I am of Blackfoot and mixed European descent, affiliated with the Piikani Nation, located within Treaty 7 territory. I was born and raised in the Metro Vancouver area, and am proud to also be part of the Urban Indigenous community here in East Vancouver, on unceded Tsleil Waututh, Squamish, and Musqueam territory, where I currently reside with my son.
As an Indigenous Geographer, my research focuses on processes of dispossession in settler colonial contexts, and the Indigenous social movements that seek to challenge these processes by reasserting Indigenous land and water relationships through their own forms of governance and legal jurisdiction. My own research builds upon existing works within both Geography and Indigenous Studies, addressing the relationship between law, settler colonialism, and assertions of Indigneous law.
My current research focuses on the Piikani Nation’s attempts to challenge the construction of the Oldman River Dam, located directly west of the Piikani Nation’s primary reserve. Initially proposed in 1976 and completed in 1991, the dam faced multiple forms of opposition by Piikani members. For this research, I was honoured to interview several Piikani elders, activists, and legal experts that were involved in the various attempts to challenge the construction of the dam. Through this project, I explore how dam opponents mobilized different conceptions of law in attempts to express Piikani relationships with the Oldman River (Napi-Tahta), demonstrating how Indigenous forms of jurisdiction articulate with Canadian legal regimes, such as the reserve and band council systems.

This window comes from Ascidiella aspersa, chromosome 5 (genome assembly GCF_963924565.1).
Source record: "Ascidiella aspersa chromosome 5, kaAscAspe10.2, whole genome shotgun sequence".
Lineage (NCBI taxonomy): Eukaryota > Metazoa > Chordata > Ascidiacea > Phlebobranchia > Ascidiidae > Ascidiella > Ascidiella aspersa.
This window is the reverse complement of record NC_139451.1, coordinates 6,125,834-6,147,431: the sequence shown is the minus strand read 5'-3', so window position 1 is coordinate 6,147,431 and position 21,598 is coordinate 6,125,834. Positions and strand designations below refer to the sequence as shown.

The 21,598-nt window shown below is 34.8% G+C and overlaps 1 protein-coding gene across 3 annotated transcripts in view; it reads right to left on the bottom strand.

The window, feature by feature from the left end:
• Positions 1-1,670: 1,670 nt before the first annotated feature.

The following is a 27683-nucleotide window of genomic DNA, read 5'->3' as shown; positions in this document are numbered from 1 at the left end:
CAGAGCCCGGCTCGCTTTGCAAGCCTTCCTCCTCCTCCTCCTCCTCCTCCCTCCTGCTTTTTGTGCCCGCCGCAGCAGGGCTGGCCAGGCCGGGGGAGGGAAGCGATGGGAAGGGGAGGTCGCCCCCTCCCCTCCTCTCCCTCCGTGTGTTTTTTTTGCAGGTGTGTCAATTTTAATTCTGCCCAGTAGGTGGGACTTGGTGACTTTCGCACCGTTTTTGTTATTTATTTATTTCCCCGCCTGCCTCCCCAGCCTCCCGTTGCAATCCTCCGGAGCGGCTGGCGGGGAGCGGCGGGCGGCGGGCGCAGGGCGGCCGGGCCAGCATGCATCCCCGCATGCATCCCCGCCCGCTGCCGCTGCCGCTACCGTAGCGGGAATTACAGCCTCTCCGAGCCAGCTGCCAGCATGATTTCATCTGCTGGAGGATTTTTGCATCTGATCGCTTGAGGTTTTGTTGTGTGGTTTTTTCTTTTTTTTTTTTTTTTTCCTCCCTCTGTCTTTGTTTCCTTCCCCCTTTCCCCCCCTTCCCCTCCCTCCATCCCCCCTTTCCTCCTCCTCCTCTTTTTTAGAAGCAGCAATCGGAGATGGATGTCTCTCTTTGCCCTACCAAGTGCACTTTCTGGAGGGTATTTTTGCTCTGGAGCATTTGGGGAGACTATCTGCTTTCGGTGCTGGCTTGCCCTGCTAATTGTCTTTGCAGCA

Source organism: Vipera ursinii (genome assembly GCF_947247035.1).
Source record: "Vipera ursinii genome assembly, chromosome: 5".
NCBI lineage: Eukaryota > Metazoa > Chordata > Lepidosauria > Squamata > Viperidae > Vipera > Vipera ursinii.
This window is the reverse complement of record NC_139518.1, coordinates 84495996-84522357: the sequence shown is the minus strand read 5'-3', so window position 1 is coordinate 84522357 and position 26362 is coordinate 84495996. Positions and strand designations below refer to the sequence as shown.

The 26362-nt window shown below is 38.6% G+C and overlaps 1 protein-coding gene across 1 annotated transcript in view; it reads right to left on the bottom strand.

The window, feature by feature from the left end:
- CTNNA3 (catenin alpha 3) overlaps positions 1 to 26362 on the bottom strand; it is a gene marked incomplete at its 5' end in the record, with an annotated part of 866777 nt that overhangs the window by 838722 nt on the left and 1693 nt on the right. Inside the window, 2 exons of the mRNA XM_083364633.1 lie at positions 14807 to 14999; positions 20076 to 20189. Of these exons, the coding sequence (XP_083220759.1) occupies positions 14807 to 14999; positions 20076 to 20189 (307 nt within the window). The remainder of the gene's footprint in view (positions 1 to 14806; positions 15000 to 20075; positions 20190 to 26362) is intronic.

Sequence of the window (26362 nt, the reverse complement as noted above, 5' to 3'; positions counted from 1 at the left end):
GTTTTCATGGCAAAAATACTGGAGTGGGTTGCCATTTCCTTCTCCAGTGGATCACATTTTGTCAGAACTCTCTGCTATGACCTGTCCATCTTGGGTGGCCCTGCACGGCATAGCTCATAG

Prior to the beginning of the COVID-19 pandemic, I was also conducting research on the possibilities and limits of asserting Indigenous jurisdiction within Canadian cities. This research included in-depth interviews with members of Vancouver’s Indigenous community to explore various forms of Indigenous resurgence in urban environments, and the ways these urban practices of resurgence constitute assertions of Indigenous jurisdiction. I look forward to resuming this research once it is safe to do so.
Fabris, M. 2022. Articulating Indigenous law as ‘environmental protection?’ The Piikani Nation and the Oldman River Environmental Assessment Review Process. Annals of the Association of American Geographers 2023 Special Issue on Race, Nature, and the Environment. doi: 10.1080/24694452.2022.2142087
Fabris, M. Singh, J. Pasternak, S. Lister, M. Chua, C. and N. Estes. 2020. Author Meets Critics: Nick Estes’ “Our History is the Future.” Environment and Planning D: Society and Space (Online Magazine). https://www.societyandspace.org/articles/our-history-is-the-future-review-by-mike-fabris
Fabris, M. 2017. Decolonizing neoliberalism? First Nations reserves, private property rights, and th elegislation of Indigenous disposession in Canada. In Contested Property Claims: What Disagreement Tells Us About Ownership, edited by M. J. Brunn, P. Cockburn, B. Risager, and M. Thorup, 185-204. New York & London: Routledge.
Fabris, M. and D. M. Olwan. 2012. From Jerusalem to the Grand River, Our Struggles are One. Challenging Canadian and Israeli Settler Colonialism. Settler Colonial Studies 2 (2) 139-164. doi: https://doi.org/10.1080/2201473X.2012.10648846
UBC Killam Doctoral Scholarship, 2017-2019
SSHRC Joseph-Armand Bombardier Canada Doctoral Award, 2018-2021
Decolonizing Water SSHRC Partnership Grant Doctoral Fellowship, 2016-2020